Meals on Wheels a moving experience for local volunteers

Elisa Nguyen
Local Journalism Initiative Reporter

With summer just around the corner, the local Meals on Wheels (MOW) program is seeking volunteers who are willing to deliver affordable, hot, nutritious meals to a range of clients, including older adults, adults with disabilities, or those recovering from illness or surgery.

Many regular volunteers go up to the lake during summer months making it harder for the local food delivery program to find drivers, said Nicole Piotrowski, the new supervisor at La Verendrye General Hospital now in charge of the volunteer portion of Meals on Wheels Fort Frances.

“Right now, we are delivering 40 meals on our busiest day, which is Fridays,” she said. “I have had the pleasure of delivering meals, it is a very enjoyable experience.”

MOW has collaborated with both groups and individuals in the past. Since the former school board staff member who had been leading MOW at Fort Frances High School moved onto a different opportunity, high school students haven’t participated in MOW, said David Black, director of community services at Riverside Health Care.

Describing what the volunteer role looks like on a daily basis, Piotrowski said meals are ready to be picked up at 11 a.m. and volunteers can choose their preferred routes.

“They can either do west or east or both, whichever they prefer. We have a clipboard for each east and west with the schedule. Monday, Wednesday, and Fridays are our bigger days, we have quite a few clients in Flinders,” she said.

“I believe it’s fairly easy to do, it’s enjoyable to deliver meals to those who need it — I don’t want to say elderly as we do have a few client that are ‘young’ but are not able to prepare their own meals, knowing that they are getting a good nutritious meal from us for a decent price and delivered right to them,” Piotrowski said.

The program is always open to new volunteers, even if they can only commit to a few days during the summer months.

“I found when delivering meals, everyone is so happy to see a new smiling face delivering their meal and making a short conversation with them, you can tell it makes their day,” Piotrowski said.

Ann Anderson is one of the dedicated MOW volunteers and has been delivering meals every day of the week, something that has become a key part of her daily routine since her retirement.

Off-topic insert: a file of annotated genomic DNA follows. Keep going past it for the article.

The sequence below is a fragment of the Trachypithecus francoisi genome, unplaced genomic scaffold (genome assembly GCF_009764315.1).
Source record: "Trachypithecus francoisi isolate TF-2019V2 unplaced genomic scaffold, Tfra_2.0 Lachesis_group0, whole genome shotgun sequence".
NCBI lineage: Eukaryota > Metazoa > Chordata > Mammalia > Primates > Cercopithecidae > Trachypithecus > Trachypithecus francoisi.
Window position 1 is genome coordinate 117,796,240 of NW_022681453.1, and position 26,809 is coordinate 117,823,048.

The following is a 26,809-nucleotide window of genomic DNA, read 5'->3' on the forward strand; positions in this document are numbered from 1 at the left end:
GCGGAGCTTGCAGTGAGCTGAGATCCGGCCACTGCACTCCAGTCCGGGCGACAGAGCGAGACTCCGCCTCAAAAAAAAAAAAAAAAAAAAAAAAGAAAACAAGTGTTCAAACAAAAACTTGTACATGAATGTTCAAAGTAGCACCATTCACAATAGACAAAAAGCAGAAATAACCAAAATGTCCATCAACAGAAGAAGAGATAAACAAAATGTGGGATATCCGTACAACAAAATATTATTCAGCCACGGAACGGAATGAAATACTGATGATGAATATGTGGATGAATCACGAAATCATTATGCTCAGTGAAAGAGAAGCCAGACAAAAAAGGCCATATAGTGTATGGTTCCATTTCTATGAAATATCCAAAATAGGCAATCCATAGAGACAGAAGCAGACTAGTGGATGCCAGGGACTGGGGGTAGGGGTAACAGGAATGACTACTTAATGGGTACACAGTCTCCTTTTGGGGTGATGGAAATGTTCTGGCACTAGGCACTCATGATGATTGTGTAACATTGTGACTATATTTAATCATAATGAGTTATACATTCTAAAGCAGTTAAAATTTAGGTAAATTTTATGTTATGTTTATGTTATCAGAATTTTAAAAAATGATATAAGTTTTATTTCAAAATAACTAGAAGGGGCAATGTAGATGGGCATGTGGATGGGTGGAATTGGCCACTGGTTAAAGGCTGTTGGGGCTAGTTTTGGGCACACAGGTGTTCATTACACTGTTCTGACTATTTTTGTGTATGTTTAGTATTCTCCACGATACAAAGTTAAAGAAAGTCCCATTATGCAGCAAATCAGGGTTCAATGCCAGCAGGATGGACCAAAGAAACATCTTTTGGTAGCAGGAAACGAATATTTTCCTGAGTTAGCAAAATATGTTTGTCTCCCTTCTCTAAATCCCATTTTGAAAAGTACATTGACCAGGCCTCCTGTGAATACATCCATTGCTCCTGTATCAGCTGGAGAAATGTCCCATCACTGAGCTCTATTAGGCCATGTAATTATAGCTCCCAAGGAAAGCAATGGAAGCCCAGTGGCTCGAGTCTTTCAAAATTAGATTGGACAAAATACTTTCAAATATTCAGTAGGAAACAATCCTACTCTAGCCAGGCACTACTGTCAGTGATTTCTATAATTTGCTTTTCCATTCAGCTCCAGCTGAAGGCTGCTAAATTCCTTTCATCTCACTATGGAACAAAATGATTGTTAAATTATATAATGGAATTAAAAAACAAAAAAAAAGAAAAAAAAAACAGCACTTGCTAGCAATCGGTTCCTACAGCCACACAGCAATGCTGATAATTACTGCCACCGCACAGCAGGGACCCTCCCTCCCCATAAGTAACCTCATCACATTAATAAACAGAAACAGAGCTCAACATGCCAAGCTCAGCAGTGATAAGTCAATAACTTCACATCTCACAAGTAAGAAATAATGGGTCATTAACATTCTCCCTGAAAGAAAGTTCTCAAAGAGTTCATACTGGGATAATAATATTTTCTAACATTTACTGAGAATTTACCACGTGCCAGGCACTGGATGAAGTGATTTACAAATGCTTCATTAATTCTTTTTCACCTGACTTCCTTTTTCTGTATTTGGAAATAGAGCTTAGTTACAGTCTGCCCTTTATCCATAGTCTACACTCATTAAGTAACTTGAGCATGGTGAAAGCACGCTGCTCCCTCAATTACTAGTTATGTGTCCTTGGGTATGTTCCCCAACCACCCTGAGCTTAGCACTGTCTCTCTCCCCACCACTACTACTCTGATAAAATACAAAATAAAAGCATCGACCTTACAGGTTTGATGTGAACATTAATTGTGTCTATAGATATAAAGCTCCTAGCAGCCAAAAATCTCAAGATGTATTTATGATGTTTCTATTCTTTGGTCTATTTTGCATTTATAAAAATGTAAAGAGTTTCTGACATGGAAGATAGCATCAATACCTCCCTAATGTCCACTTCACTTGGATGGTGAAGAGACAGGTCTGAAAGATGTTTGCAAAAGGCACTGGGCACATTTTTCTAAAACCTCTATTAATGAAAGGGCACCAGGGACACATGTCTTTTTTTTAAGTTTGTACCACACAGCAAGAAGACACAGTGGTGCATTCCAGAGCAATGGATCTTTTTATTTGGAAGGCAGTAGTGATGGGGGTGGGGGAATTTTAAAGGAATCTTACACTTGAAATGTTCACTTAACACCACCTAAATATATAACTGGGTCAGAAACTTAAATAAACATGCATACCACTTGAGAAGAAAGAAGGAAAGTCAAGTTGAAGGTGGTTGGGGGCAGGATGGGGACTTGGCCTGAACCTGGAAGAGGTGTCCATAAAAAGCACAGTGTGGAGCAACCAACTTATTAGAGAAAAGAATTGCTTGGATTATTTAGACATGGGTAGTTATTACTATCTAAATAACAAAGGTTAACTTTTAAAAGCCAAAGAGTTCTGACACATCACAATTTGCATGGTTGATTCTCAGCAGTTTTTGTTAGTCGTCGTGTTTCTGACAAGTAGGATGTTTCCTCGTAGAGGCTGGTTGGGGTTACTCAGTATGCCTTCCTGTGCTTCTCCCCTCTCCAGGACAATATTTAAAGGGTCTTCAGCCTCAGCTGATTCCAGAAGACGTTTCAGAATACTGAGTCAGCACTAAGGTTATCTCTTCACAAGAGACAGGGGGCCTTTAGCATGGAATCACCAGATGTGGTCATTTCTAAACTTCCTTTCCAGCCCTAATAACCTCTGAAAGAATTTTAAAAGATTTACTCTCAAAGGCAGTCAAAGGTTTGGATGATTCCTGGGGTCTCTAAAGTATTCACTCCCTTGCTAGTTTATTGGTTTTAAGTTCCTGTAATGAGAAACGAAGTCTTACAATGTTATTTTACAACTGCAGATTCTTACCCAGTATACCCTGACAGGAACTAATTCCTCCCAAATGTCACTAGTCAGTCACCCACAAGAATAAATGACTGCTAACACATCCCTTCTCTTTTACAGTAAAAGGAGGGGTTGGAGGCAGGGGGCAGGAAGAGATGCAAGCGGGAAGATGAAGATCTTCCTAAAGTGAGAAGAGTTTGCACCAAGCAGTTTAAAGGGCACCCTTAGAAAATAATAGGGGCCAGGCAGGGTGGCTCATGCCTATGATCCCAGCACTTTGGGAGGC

“I noticed other people do it through their clubs but I decided on my own,” she said, adding that a notice in the paper had caught her eye.

Throughout the months of volunteering, Anderson became very familiar with the streets in town and also the people and their preferences.

“You gotta know the streets, I used the GPS the first two weeks I did it,” she said. “But also, getting to know the people. Whether they’re going to answer the door, whether you should just keep it at the doorknob.”

“I really really enjoy it,” Anderson said. “They are really grateful to get the meals and I’ve never encountered anybody who was unappreciative. I think that’s why I keep doing it, because I just enjoy serving people.”

Delivering during snowstorm seasons often made her delivery routes more difficult, but since it’s now summer, Anderson said she looks forward to easier drives and seeing familiar faces from the senior community.

“There were times where I couldn’t even get close to the house so I had to park a little farther and just walk,” she said at the time of the interview. “But I delivered today actually. I really enjoy it. Like I say, the people are great. They try to give me gifts with people that I go to quite often.”

Anderson was a speech language pathologist working with stroke patients before her retirement. Working with both elderly and disabled populations showed her the various challenges they experienced on a daily basis which further fuels her belief that MOW is an essential program for the community.

“There’s a real need in that some people are not able to make their own food, first of all, and some people don’t have family members around. So I think it’s a needed service because not everyone can make their own meals,” she said. “It’s a very necessary program to allow seniors or people that can’t get out of the house the ability to stay home.”

In addition to the meal deliveries, Anderson noted that many clients appreciate the social interaction they get when food is delivered.

“The problem is you can’t spend a lot of time because you have to keep moving. But just some of these people probably don’t get a lot of visitors. So spending a couple of minutes just greeting them and talking about the weather, just remembering things of what they told you to sort of talk a little bit about that. That’s what it is, it’s the people,” she said.

Anyone interested in getting involved with MOW can reach out to Nicole Piotrowski at 807-274-3266, ext. 4818, or email at